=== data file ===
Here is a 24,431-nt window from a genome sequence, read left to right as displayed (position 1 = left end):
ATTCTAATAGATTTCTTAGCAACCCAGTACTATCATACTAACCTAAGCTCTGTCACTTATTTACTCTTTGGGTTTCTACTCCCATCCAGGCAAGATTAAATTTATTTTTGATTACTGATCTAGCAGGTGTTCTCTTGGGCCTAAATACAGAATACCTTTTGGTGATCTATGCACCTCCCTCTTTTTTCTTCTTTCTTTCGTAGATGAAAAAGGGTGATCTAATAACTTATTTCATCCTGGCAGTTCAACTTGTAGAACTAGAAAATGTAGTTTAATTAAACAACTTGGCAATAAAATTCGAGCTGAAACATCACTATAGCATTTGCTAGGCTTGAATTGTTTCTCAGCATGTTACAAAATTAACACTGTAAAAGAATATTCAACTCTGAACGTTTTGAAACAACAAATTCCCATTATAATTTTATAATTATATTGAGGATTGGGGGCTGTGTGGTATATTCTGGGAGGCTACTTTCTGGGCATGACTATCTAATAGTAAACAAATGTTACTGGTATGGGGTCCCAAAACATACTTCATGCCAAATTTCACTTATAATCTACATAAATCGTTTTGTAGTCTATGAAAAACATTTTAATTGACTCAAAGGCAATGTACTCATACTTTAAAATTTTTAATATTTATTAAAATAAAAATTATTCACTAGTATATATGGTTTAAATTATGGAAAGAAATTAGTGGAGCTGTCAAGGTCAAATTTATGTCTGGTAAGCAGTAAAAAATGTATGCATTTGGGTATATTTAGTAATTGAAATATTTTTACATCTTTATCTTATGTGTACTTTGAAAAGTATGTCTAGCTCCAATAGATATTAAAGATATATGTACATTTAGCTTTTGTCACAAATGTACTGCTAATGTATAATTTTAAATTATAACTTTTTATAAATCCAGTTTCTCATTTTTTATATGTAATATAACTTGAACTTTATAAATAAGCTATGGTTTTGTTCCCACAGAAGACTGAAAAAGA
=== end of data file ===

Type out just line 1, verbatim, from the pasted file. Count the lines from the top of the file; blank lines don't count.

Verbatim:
Here is a 24,431-nt window from a genome sequence, read left to right as displayed (position 1 = left end):